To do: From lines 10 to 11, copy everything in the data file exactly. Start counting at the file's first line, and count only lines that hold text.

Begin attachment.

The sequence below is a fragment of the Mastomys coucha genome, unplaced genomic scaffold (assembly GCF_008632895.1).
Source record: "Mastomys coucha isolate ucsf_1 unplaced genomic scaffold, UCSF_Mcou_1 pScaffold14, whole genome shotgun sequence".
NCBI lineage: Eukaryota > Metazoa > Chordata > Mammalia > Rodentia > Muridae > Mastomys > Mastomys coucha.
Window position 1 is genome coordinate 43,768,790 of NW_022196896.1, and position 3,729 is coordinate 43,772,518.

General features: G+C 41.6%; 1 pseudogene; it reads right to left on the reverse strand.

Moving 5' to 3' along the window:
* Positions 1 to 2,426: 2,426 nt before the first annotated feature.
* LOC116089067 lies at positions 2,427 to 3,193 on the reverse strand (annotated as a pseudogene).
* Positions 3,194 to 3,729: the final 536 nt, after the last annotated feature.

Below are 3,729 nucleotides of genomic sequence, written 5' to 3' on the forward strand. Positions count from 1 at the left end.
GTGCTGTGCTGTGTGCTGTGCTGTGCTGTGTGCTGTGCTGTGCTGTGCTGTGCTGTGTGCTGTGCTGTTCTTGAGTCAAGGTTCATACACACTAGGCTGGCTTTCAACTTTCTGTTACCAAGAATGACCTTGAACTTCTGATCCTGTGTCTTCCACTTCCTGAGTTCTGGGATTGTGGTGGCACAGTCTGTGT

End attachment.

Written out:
Below are 3,729 nucleotides of genomic sequence, written 5' to 3' on the forward strand. Positions count from 1 at the left end.
GTGCTGTGCTGTGTGCTGTGCTGTGCTGTGTGCTGTGCTGTGCTGTGCTGTGCTGTGTGCTGTGCTGTTCTTGAGTCAAGGTTCATACACACTAGGCTGGCTTTCAACTTTCTGTTACCAAGAATGACCTTGAACTTCTGATCCTGTGTCTTCCACTTCCTGAGTTCTGGGATTGTGGTGGCACAGTCTGTGT